Wilktone

Jazz, brass, composition, and other things music related.

Wilktone - Jazz, brass, composition, and other things music related.

Weekend Picks

I’m playing tonight (Friday, August 29, 2014) at Highlands Playhouse with the Asheville Jazz Orchestra. Dinner is served for attendees at 7 PM and the concert starts at 8. Stop by if you’re in the area.

Here are my picks for your weekend surfing.

Liz Ryan offers 7 Reasons To Let Your Kid Study Music. It’s a little different from your typical list that strives to show a connection between musical study and academic success, although there’s a bit of that in there too.

Are you a trumpet (or any brass) player looking for some new exercises to break things up? Check out the Exercise Database For Trumpet Players, Teachers and Students.

In 1920s America admitting to a homosexual relationship could get you thrown in jail or worse. In spite of that, some lesbian blues singers more than alluded to their preferences. Lisa Hix has written a fascinating look at Singing the Lesbian Blues in 1920s Harlem.

Lastly, it’s easy to find YouTube videos of trumpet players showing off their high range. If you find those videos impressive, you’ll enjoy this High Note Trumpet Nation Anthem.

Embouchure Question – Doubling on Brass

Kelly is a brass doubler who was looking for some help with his or her embouchure type.

Hi, i was wondering if there is any way i can tell if im i medium high placement or a very high placement player? I feel i am a flexible player, but i struggle with anything above the staff (Trumpet player) i also play euphonium, but the opposite occurs. Its much easier for my to play in the upper register on euphonium than on Trumpet. does this mean i’m a medium or high placement player?

This is a tough question to answer, even when I’m able to watch you play in person. In order to actually give someone targeted advice about embouchure I at least need to see some video footage (here is a post I’ve put together that describes in detail the sort of thing that I like to see on video). There is so much that can happen with a player that causes similar symptoms that any suggestions I offer without watching a player can be the complete opposite of what they should be doing. Even working with a student in person it can be difficult to tell with just one lesson which embouchure type will work best in the long term for a player.

Based on what Kelly wrote above I would look at how Kelly’s embouchure looks on both euphonium and trumpet and see if they are indeed the same embouchure type or if Kelly is using a different embouchure type for the different instruments. It’s best if a player can play with the same embouchure type for any brass doubles and it will work better if a player places the mouthpieces in concentric circles on the lips, rather than lining up the top of the rim, for example, in the same place. That can result in type switching or even just having to work harder on one of the instruments because the lips may be fighting for predominance inside the mouthpiece cup.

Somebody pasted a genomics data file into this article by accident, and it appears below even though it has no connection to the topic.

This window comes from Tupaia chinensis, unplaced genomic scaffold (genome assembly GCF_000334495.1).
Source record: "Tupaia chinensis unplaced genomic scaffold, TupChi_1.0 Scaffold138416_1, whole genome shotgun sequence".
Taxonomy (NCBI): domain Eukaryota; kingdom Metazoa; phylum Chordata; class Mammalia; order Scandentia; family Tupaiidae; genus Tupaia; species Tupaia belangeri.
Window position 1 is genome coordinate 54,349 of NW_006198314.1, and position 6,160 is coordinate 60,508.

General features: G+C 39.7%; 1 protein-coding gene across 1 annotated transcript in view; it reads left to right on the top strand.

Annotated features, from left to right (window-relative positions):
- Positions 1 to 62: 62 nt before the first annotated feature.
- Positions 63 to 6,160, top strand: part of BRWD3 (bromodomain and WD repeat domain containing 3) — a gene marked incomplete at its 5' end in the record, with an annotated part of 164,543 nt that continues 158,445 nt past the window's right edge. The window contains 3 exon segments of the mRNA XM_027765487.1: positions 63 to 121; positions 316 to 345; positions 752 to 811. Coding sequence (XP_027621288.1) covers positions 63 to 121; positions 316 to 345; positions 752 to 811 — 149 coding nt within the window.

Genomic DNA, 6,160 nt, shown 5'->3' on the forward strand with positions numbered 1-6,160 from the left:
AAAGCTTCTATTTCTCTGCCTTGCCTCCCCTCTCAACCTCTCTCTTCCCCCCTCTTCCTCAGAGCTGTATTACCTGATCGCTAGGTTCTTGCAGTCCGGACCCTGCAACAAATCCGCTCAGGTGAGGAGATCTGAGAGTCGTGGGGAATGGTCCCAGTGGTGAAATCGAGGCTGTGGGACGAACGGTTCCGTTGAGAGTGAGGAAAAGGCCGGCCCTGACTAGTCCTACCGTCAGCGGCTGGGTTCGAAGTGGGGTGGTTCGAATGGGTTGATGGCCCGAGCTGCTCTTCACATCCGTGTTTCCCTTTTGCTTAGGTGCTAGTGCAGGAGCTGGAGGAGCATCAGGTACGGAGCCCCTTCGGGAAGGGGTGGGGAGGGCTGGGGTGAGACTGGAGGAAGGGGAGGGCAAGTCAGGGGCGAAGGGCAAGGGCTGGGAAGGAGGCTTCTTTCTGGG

It’s not hard to find trumpet players who can pick up a low brass instrument and play very high, but struggle with the low register. If you’re used to focusing your embouchure inside a trumpet mouthpiece you can more easily force the lip vibrations into that very small surface area inside a low brass mouthpiece and play into the trumpet range. On the other hand, usually the tone isn’t so focused sounding and often these trumpet players have difficulty descending this way. Lip compression needs to start from the mouth corners, not inside the mouthpiece cup. When these trumpet players learn to do this their tone and low register might open up, but they will loose some of their high range until they learn how to ascend from this more appropriate embouchure formation.

Another fairly common situation is to find brass players (even non-doublers) who type switch between “very high placement” and “medium high placement” embouchure types. At times it will be clear after a little experimentation which embouchure type is going to be correct, but it can also be very difficult to tell, particularly for players who have not been playing for very long or younger players. Since your anatomy determines the most efficient embouchure type it is often necessary for the player to allow some time to complete the growth spurt before you can more correctly determine the embouchure type. Players who haven’t yet learned good embouchure form (using the correct muscles, firming the lips correctly, etc.) will sometimes fluctuate between embouchure types as the lack of stability makes it hard to figure out what’s going to work.

Without having watched Kelly play, the best advice I can offer for now would be to strengthen up the embouchure formation with some light, simple free buzzing exercises (follow that link for the exercise Donald Reinhardt came up with). I wouldn’t be worrying too much about which embouchure type you have, since if you guess wrong you can end up doing more harm than good. Concentrate on other things (firm your lips before placing the mouthpiece, keep the mouthpiece on the lips while breathing through the mouth corners, practice good breath control, etc.) and over time allow your embouchure type to develop on its own. Most players will naturally and subconsciously figure out their own embouchure type this way.

Sometimes a player will type switch and not work out their own embouchure type, however. In this case it can be very helpful to catch lessons from someone who has a deeper understanding of brass embouchure form and function who can do some controlled experimentation and help you find your own embouchure type. At the very least, lessons with an experienced brass teacher who doesn’t really deal with embouchure will help you with other aspects of your playing that should help your embouchure settle down and make your embouchure type more apparent.